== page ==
Legal defenders of Obamacare say the conservatives are embarking on a cunning strategy to preemptively undermine the legitimacy of an en banc decision by the D.C. Circuit, in part by implying that it would be politically motivated.

"The ACA challengers are trying to delegitimize the D.C. Circuit rehearing because they realize their best chance to win is at the Supreme Court. They know that if the D.C. Circuit grants hearing en banc that'll vacate the decision and there'll no longer be a split," said Brianne Gorod, appellate counsel for the Constitutional Accountability Center, which filed a legal brief on behalf of Obamacare for Democrats. "At that point if the Supreme Court grants review it would go against their normal practice."

Gorod argued that appellate rules restricting rehearings to cases of "exceptional importance" make clear an en banc grant would be appropriate in Halbig. She said that given the unanimity in other courts, the two Republican-appointed judges on the D.C. Circuit panel who decided against the ACA subsidies were the ones who made a "political decision" if anyone did.

Obamacare opponents have reason to worry that the D.C. Circuit panel will be reversed. While the three-judge panel was made up of two Republican and one Democratic appointee, the en banc rehearing will feature eight Democratic and five Republican-appointed judges. Even if partisanship doesn't factor in to the outcome, legal scholars point out that appointees of Democratic and Republican presidents tend to have different approaches to statutory construction, which in this case gives Obamacare an advantage.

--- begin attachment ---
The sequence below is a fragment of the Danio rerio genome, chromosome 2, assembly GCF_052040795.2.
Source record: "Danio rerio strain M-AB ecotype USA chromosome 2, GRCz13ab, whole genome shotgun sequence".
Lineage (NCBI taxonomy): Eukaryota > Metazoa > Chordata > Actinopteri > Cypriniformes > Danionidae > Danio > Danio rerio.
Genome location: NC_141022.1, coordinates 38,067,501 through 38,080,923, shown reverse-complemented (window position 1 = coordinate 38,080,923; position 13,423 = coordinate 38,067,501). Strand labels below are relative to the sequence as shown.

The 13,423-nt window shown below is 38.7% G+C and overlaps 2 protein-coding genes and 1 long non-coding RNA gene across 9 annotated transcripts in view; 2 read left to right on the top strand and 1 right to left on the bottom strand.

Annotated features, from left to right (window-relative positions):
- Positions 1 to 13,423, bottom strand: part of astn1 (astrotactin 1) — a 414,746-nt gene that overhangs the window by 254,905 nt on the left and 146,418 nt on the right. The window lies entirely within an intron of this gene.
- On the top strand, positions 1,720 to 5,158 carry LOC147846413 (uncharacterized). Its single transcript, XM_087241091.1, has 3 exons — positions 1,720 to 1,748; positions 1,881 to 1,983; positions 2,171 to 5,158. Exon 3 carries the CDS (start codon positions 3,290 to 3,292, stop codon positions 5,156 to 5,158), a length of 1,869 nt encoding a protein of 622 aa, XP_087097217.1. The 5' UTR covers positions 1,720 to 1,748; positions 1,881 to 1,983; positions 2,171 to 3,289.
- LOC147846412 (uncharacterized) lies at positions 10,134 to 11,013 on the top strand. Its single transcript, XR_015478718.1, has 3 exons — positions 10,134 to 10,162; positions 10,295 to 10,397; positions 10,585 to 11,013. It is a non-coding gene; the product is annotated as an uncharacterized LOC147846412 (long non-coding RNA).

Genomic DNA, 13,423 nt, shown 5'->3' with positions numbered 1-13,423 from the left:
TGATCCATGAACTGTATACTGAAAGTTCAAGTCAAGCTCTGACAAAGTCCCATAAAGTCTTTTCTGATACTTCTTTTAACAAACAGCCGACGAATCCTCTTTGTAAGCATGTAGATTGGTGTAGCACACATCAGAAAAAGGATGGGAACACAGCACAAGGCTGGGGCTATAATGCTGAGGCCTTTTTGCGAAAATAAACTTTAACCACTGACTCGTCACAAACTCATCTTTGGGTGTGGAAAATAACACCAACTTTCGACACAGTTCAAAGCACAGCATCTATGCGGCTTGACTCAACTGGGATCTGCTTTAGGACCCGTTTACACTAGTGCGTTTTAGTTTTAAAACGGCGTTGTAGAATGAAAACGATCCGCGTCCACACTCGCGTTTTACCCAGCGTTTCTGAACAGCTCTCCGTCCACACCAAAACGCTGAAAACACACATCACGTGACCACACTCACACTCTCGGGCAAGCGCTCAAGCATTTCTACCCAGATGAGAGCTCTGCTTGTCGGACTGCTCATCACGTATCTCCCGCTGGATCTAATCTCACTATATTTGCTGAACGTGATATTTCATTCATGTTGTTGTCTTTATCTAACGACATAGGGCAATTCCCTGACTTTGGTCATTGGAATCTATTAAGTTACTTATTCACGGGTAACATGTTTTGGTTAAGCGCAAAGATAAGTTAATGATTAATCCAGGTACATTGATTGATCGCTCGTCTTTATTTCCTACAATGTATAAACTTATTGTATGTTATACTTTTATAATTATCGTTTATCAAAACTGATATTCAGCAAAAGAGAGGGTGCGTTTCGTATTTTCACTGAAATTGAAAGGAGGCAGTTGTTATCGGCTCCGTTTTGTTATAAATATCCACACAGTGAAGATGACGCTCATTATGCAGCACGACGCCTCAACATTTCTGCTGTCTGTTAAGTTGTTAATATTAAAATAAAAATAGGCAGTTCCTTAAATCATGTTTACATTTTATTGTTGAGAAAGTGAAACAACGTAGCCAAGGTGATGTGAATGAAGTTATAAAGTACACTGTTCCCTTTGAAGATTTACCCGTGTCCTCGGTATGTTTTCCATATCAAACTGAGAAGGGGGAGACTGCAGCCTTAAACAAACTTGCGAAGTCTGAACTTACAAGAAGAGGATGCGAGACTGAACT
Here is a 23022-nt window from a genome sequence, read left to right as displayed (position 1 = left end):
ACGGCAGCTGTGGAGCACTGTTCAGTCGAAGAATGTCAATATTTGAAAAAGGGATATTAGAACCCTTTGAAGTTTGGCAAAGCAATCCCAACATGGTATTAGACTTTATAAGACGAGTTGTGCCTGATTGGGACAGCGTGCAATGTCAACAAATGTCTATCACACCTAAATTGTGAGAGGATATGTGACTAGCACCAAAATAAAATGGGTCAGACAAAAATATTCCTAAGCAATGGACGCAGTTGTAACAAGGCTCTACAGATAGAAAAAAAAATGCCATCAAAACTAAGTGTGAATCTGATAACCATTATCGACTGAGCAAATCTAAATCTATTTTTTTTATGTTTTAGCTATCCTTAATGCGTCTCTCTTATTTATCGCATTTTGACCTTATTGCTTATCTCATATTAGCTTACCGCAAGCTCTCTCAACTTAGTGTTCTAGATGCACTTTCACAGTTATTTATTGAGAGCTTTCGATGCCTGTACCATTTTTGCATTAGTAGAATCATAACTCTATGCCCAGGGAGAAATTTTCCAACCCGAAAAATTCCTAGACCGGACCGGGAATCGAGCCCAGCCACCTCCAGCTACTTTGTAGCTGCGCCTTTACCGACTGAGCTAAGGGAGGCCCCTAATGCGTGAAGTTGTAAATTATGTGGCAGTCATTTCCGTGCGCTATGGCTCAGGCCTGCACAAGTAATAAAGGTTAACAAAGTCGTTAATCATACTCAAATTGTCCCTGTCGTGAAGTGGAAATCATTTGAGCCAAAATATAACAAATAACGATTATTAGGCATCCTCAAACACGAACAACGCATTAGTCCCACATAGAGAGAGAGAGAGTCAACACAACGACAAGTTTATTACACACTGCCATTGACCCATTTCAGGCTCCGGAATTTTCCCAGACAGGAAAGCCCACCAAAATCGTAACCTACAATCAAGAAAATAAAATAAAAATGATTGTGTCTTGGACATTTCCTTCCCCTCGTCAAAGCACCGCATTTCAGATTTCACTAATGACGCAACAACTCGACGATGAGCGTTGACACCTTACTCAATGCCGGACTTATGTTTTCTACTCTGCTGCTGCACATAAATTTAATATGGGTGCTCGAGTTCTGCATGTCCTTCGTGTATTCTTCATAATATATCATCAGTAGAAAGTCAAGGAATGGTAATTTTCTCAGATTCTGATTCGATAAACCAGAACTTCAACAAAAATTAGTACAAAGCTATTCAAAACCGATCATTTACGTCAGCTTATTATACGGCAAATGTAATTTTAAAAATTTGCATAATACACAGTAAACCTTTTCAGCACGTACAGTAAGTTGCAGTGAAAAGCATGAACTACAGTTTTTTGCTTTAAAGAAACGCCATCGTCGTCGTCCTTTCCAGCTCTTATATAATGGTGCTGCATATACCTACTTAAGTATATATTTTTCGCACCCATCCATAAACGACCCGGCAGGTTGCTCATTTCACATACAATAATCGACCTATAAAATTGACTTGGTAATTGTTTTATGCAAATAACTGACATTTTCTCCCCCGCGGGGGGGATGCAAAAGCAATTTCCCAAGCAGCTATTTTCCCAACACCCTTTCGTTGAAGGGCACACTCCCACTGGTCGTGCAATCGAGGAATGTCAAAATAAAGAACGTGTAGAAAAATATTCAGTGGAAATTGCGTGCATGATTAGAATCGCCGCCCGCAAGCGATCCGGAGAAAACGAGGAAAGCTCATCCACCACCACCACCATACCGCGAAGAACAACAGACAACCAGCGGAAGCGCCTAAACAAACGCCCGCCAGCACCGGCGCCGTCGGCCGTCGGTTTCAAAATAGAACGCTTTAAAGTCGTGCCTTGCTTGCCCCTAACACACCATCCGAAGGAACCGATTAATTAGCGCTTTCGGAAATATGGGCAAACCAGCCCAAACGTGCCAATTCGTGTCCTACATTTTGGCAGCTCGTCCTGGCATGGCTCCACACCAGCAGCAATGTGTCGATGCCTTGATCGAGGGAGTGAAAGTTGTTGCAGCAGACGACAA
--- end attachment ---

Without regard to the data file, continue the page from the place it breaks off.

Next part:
Tim Jost, a law professor at Washington & Lee University, suggested that judges aren't always immune to outside influence, calling to mind a previous effort by conservative political commentators and lawyers to give mainstream credibility to what was once viewed as a fringe legal theory against the individual mandate, argued in the landmark Supreme Court case brought by the National Federation of Independent Business.

"In the NFIB case, the right-wing media kept repeating over and over again that if the government can make you buy insurance, they can make you eat broccoli," Jost said before the D.C. Circuit ruling. "Soon the mainstream media picked up this meme and finally it appeared in the Supreme Court decision."